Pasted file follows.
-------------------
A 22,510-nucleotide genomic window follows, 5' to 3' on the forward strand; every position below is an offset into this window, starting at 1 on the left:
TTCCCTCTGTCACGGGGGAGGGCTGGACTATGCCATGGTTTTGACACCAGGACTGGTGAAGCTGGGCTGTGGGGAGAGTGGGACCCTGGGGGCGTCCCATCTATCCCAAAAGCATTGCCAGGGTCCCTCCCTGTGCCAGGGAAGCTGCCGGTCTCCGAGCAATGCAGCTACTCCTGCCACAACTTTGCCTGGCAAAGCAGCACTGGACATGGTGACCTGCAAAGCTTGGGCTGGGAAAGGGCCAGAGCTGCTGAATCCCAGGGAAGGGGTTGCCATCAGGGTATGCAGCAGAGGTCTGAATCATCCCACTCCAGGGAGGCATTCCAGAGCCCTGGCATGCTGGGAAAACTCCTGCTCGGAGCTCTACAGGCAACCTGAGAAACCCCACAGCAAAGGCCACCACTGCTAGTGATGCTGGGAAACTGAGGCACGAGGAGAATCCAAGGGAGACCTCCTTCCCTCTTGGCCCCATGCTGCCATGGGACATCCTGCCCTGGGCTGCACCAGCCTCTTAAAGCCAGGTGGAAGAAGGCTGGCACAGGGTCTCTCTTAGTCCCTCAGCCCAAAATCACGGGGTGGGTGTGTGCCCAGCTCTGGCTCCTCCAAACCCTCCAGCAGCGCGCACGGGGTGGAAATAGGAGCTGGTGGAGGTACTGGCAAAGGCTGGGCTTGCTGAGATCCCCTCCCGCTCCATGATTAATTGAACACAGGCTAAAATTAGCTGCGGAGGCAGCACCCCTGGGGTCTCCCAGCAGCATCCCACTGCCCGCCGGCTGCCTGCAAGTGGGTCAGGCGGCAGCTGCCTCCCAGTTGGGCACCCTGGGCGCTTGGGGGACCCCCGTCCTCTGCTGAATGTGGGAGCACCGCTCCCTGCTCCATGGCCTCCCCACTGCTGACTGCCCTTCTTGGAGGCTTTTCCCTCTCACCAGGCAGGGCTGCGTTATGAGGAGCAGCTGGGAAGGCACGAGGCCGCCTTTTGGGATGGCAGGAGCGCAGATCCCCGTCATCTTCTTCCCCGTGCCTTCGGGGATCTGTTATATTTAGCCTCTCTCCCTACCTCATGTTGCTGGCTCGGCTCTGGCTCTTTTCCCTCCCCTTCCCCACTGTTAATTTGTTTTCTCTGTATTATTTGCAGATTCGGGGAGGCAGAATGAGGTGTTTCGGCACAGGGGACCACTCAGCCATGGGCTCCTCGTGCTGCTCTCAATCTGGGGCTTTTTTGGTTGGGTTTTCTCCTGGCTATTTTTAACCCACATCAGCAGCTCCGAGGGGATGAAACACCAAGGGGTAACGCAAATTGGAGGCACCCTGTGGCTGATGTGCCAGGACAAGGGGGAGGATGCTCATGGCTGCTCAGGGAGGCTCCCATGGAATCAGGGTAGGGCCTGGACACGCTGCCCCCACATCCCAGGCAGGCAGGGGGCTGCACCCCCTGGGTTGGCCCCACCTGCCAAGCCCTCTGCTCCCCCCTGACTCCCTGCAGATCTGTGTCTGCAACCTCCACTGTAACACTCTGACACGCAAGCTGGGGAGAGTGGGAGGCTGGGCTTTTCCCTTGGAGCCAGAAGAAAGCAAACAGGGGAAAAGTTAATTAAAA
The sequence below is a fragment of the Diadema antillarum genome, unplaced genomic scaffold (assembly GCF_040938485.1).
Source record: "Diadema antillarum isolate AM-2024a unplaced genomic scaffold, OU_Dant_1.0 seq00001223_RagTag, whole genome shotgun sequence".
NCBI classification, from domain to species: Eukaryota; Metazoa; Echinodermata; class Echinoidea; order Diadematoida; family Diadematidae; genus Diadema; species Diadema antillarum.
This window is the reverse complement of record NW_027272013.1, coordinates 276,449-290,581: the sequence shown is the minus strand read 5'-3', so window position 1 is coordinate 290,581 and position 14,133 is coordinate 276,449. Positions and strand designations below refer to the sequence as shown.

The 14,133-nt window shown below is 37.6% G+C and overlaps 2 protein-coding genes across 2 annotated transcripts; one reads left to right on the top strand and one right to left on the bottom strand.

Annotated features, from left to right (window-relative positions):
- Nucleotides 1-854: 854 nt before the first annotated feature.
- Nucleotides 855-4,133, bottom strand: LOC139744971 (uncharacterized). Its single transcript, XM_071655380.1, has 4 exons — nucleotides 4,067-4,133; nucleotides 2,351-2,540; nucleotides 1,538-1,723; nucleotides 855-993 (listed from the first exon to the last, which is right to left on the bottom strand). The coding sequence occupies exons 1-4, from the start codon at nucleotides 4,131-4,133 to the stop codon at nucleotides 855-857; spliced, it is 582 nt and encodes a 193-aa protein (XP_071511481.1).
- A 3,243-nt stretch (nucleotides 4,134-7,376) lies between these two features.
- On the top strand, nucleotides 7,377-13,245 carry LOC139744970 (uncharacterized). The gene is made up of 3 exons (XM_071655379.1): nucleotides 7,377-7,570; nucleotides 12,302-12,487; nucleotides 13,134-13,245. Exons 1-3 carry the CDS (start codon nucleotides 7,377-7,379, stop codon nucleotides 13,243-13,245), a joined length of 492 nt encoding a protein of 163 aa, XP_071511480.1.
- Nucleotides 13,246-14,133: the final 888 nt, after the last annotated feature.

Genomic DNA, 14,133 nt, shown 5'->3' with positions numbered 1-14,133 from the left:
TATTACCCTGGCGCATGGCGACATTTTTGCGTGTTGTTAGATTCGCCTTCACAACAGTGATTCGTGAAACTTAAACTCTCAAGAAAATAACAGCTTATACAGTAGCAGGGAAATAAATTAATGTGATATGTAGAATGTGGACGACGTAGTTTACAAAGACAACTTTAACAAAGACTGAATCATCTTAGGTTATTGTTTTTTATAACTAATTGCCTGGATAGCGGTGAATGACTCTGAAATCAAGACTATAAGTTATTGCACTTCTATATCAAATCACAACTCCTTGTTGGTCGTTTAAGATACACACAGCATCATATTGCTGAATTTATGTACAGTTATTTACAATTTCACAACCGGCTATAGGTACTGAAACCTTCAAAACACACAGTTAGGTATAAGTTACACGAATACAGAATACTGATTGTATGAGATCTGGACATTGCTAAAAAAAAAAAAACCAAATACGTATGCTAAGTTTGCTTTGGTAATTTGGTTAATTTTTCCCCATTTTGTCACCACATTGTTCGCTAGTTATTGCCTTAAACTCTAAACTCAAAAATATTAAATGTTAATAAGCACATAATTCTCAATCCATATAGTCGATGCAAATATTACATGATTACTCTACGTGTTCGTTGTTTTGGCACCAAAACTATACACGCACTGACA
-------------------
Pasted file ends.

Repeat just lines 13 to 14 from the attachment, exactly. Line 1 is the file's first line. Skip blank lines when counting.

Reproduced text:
- Nucleotides 13,246-14,133: the final 888 nt, after the last annotated feature.

Genomic DNA, 14,133 nt, shown 5'->3' with positions numbered 1-14,133 from the left: